Nursery manager Lisa Weston said: “In a busy job like working at a nursery, having the time to stop, pause and think is so important. Equipping our team with these skills has meant that they are better able to help children deal with their feelings and emotions, giving them the vital skills that they can take through life.”

Linda Baston-Pitt said: “It has definitely made a difference to the staff team, they are less reactive and more patient, and also less stressed. The knock-on benefit has been in strengthening relationships between staff, children and parents.”

Mel Mackin, of Mackin Childcare in East Kilbride and Anniesland, introduced mindfulness and meditation to her nurseries and noticed that afterwards children had better concentration, more calming behaviour and more eye to eye contact. Not only does it benefit children and practitioners at the nursery, but one staff member disclosed that after a few sessions, it had helped her personal anxiety too.

Are there early years curriculum links to mindfulness?

There are very clear links to personal, social and emotional development, including teaching children to understand techniques to help regulate their emotions, emotional language and, critically, empathy. If children know their emotional trigger points and can spot them, they can make the decision to remove themselves from the situation or seek help, rather than things spiralling out of control.

Anything that’s embedded will come more naturally. So children who are familiar with tools or techniques such as calming bottles or palm breathing will find it easy to use them at a time of acute emotion, helping them to take back control more quickly.

If children are already familiar with a technique they will find it easier to resort to it at a time of need.

Listening and attention are also important for children’s cognitive development. Regular mindfulness can help children improve these skills by including them in lots of ways throughout the day.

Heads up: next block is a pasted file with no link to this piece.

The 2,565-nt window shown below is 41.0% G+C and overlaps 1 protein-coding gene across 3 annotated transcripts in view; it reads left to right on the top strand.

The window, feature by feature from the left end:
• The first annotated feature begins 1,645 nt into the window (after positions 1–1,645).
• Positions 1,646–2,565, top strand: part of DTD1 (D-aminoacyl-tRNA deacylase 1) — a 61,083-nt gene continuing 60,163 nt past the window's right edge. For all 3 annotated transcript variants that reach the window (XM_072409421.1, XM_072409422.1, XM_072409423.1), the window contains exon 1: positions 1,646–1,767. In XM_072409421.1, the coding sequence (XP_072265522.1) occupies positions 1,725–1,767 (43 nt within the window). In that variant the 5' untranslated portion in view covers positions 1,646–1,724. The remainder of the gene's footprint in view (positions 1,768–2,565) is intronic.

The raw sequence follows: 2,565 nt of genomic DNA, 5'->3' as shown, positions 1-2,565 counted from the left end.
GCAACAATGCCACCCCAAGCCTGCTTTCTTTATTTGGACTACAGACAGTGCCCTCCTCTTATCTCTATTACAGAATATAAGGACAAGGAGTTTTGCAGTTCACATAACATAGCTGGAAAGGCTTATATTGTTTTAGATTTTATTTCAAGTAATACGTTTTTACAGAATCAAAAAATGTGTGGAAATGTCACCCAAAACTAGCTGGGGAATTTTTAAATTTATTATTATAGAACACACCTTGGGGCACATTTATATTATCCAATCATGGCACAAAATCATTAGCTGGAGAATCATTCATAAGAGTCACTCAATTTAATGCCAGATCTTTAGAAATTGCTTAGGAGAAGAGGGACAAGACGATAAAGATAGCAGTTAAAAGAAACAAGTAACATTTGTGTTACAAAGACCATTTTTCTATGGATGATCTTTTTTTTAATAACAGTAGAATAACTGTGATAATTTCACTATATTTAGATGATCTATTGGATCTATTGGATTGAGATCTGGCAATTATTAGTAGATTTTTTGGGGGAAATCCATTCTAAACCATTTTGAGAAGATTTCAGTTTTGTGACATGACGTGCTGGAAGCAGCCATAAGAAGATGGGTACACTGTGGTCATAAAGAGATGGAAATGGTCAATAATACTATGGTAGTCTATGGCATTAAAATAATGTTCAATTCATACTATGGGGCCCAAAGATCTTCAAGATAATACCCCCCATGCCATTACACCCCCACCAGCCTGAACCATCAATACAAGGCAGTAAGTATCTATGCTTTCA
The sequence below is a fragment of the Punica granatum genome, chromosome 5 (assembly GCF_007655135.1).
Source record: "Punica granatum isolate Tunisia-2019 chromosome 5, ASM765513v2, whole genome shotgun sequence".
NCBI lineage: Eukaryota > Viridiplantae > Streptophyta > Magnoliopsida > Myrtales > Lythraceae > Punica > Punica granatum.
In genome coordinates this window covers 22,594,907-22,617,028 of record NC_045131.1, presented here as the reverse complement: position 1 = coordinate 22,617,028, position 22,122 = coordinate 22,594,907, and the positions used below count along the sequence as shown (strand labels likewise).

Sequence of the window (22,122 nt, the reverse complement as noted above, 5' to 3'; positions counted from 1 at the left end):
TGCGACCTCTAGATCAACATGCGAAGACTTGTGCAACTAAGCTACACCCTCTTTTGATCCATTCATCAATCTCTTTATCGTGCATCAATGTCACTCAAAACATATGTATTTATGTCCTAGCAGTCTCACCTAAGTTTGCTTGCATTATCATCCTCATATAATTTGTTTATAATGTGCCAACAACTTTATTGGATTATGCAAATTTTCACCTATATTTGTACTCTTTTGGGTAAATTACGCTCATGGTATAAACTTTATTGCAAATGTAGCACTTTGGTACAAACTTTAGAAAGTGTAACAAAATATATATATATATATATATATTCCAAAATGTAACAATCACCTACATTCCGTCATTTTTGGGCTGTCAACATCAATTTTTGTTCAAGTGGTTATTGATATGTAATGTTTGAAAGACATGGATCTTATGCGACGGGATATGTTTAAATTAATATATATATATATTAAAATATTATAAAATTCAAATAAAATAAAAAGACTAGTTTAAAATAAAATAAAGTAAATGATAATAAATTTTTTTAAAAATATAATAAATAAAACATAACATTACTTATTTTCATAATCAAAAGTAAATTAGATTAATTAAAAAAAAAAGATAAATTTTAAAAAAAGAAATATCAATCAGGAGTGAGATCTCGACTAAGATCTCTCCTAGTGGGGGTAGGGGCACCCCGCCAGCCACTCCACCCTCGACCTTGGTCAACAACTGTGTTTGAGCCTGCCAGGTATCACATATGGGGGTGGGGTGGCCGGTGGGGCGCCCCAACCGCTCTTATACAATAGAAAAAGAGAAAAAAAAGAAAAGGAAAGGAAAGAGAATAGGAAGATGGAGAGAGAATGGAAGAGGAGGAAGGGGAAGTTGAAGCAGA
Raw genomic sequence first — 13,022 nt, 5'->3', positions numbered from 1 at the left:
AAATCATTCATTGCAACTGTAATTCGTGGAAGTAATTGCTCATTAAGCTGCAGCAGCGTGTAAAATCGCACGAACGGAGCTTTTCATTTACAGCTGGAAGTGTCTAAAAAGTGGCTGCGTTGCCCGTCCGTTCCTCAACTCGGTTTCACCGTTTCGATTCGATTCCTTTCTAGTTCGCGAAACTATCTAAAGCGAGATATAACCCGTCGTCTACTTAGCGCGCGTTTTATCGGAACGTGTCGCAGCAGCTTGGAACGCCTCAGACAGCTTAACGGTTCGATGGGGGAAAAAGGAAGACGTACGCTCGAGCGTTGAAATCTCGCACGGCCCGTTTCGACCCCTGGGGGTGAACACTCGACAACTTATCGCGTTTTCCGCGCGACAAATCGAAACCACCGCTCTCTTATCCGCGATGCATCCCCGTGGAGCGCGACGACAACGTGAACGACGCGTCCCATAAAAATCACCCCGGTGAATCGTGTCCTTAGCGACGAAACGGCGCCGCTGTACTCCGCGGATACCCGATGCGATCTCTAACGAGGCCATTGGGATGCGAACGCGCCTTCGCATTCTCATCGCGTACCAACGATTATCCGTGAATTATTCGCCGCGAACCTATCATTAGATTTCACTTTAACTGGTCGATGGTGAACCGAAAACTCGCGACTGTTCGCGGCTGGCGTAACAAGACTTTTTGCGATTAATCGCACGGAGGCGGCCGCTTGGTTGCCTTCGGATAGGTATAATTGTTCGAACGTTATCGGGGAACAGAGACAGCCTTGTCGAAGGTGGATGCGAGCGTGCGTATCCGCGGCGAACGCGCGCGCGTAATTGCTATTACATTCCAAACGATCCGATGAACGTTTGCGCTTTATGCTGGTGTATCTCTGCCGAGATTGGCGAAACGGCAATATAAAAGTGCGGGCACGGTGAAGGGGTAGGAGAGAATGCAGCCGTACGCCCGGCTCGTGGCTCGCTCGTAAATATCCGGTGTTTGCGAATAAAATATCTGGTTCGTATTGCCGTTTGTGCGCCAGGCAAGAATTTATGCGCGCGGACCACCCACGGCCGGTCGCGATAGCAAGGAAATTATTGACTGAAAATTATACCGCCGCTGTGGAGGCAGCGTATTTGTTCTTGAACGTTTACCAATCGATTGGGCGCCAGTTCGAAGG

Nursery mindfulness activities

Toy breathing – good for younger children. Get them to lie on their backs and balance a toy on their tummy – a Duplo block works well. Talk the children through breathing slowly in and out, pointing out the toy goes up when they breathe in deeply, and down as they breathe out. Can they make the toy go even higher and even lower next time?

Eating mindfully – use a raisin or something else with an interesting texture. First get the children to hold the raisin, noticing how it feels. Then look carefully at it in their fingers/palm. Move on to smelling the raisin, breathing in deeply through the nose. Now put the raisin in your mouth and feel the texture before chewing it. Swallow the raisin and notice how it feels in your throat. Can you follow it all the way down into your stomach?

Whatever your view of mindfulness, can you afford to not spend two minutes trying it out with the children in your setting to see whether you notice a difference?

Based on the nurseries we’ve spoken to; you won’t be wasting your time.

This piece originally appeared in NDNA’s Nursery News membership magazine. 

Looking for more support on mindfulness in early years?

NDNA has a free ‘Supporting Well-being in the Early Years workforce’ online course. This course will help you to assess your own personal well-being with ideas for appropriate steps you can take to improve it, plus give owners and managers strategies to support the well-being of their staff.

  • courses
  • early years
  • mental health
  • mindfulness
  • nursery